Tuesday, June 8, 2010

Workbook Agita

Another school year has ended, and once again I am having agita (cool word from a book I am reading, blogger says no such word, but I like it)....anyway having agita as I go through my daughter's big bag of workbooks.
Here are my issues-
1. The workbooks are expensive. Parents are required to buy a workbook for every subject, including a series of workbooks for Hebrew.
2. The workbooks are by-and-large unused. Some of them have only a few pages that have been used.
3. I would prefer for my child to use more authentic tools and materials to learn many of the skills presented in these workbooks. (Boy it took a lot of restraint for me to write that nice sentence. I wanted to just write "Workbooks suck" but I held back.)
4. I hate waste. The books are just used enough that it's hard to find an incoming 3rd grade student who would take them. I certainly don't think my daughter will want to spend her summer answering contrived workbook questions about random paragraphs. I might as well just throw some dollar bills into the recycling bin at the start of each school year, and skip the whole charade.

Every year now I have questioned the reasoning behind having parents spend a lot of money buying workbooks that won't be used. I have not yet received an acceptable answer.
I wish the teachers would have the courage to order only the one or two workbooks they really plan to use. I am ok with my daughter practicing D'Nealian handwriting with a workbook (one of the only books that got used). Who knows if cursive writing will be of use to her in the future, but she enjoys it, and that is fine with me.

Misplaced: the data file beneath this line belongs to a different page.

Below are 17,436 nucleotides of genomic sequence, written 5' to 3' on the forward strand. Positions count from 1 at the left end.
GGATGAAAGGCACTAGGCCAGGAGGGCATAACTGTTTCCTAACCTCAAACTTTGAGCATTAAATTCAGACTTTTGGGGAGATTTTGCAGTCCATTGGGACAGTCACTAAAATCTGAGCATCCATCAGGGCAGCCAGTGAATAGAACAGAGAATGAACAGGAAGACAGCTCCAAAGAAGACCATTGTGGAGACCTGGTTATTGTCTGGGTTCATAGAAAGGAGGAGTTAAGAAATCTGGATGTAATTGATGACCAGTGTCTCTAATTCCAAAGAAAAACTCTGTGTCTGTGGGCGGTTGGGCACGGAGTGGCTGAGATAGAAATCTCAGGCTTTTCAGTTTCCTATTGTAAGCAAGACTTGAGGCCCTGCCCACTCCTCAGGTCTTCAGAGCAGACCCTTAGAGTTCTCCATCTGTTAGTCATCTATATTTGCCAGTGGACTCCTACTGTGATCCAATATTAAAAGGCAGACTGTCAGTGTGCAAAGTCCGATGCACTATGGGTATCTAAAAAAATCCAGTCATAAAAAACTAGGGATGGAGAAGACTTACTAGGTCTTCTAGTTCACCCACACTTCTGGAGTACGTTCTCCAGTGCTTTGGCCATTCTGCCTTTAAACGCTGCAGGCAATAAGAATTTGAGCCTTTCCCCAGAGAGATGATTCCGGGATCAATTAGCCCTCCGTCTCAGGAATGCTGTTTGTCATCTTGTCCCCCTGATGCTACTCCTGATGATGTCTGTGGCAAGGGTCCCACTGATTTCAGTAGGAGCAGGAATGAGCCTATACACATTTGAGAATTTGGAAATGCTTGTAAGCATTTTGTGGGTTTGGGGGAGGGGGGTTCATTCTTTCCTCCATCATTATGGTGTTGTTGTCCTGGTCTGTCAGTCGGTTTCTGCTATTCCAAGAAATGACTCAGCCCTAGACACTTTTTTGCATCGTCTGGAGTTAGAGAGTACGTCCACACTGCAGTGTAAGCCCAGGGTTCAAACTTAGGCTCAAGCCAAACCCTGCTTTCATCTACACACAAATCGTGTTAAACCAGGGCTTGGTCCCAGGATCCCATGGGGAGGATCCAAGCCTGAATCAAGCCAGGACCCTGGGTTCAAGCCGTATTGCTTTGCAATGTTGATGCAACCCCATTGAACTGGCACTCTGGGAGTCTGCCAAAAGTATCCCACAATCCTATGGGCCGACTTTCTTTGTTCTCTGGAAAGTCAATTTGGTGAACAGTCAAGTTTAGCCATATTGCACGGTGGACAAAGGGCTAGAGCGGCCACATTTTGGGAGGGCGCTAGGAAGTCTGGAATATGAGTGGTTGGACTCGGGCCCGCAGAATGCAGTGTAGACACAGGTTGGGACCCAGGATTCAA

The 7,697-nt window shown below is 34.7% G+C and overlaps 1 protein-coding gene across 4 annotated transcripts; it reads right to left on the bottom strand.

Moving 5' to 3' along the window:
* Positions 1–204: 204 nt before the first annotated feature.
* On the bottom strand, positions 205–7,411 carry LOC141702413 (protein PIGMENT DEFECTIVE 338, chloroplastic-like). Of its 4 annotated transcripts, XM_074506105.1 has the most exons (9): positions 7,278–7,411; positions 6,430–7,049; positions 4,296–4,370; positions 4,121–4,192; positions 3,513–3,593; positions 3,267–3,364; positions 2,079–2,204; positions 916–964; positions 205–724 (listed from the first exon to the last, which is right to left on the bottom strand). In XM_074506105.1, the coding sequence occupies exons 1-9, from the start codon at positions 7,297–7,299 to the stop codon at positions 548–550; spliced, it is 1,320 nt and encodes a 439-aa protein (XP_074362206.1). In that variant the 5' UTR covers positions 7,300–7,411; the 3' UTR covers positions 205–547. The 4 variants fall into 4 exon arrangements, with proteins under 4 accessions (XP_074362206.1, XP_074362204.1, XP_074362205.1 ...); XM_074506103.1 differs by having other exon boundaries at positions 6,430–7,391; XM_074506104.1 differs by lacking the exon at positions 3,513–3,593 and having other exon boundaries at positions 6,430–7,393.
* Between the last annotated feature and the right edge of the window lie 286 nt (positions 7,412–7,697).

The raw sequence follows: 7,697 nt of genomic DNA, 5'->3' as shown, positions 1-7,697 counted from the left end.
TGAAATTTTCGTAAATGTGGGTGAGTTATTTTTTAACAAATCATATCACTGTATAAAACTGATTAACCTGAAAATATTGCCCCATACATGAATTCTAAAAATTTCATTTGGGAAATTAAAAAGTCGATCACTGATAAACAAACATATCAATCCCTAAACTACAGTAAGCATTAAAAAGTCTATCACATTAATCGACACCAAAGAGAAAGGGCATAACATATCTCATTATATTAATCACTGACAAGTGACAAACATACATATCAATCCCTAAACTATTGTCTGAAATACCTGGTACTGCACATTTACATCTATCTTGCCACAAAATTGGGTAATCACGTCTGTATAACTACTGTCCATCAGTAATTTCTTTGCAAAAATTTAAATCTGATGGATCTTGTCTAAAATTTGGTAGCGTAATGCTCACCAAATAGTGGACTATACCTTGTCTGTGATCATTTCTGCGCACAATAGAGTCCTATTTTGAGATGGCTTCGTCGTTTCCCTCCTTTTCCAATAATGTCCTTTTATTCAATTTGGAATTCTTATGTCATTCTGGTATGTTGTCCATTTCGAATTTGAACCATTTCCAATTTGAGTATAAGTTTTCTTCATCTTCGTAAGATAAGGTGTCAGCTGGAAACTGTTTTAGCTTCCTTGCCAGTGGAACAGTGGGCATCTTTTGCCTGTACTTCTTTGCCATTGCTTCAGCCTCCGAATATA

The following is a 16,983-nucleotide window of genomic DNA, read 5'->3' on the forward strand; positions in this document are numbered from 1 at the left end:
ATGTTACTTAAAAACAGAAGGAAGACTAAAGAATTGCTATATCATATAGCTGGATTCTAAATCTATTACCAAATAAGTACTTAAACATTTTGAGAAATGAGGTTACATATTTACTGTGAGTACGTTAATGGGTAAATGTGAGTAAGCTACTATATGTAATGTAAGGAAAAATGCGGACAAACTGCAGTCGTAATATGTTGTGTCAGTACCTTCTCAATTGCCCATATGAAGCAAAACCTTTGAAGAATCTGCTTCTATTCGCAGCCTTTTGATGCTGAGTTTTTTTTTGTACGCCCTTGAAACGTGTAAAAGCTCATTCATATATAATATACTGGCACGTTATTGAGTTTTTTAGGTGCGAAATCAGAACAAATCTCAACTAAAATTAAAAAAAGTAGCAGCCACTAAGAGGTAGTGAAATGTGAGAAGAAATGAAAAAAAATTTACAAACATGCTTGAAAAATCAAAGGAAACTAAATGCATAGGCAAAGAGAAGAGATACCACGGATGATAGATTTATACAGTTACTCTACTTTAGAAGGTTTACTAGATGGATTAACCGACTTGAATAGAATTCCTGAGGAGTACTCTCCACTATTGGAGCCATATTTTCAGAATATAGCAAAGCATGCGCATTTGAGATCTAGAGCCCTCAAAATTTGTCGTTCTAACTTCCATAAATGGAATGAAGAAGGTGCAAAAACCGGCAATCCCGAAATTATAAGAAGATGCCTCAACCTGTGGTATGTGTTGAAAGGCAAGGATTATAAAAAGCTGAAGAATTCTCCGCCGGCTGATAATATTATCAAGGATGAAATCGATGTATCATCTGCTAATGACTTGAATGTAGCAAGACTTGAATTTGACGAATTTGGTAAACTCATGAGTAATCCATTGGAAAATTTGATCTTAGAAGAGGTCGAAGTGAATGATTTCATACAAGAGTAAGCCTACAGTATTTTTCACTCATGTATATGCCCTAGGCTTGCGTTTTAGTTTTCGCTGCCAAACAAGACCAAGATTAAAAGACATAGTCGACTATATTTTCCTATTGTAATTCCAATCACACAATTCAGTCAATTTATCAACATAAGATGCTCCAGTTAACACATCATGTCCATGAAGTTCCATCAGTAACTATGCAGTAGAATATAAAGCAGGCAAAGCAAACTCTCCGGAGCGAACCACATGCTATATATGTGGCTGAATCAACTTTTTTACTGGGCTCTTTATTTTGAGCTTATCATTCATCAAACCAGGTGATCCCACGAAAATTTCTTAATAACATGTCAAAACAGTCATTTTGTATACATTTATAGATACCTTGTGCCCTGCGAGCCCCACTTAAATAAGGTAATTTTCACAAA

If each parent took half the money they would normally spend on workbooks and donated it to a class fund, the teacher could buy lots of real books for children to read and lots of other useful and authentic materials for the classroom.
After 3 years of buying school books, I have spent almost as much money as it would cost to buy my child a macbook, which she would love and could use for a long time, something that would kill those workbooks.

Our school seems to be moving in a new direction. We will be reading Curriculum 21 as a staff this summer and working on upgrading our content, curriculum and assessments. I particularly don't understand the decision to make parents purchase these wasteful and expensive books, year after year. We must not only talk the talk, we must walk the walk. We must take time, at the end of each day and the end of each year, to ask what is working and what is not?
We must have the courage to be real, to let go of the old and to change. If not now, when?

1 comment:

Lisa Parisi said...

In my district, as in most I believe, the teachers purchase workbooks with budget money. You should be happy they are rarely used. It is the first step toward eliminating them. We no longer purchase workbooks because we found we bought them, used a few pages, and that was it.

BTW...agita is a word that has been used around my house my whole life. It was what my grandparents used to say when we kept begging for something they said no to - "Stop! You're giving me agita."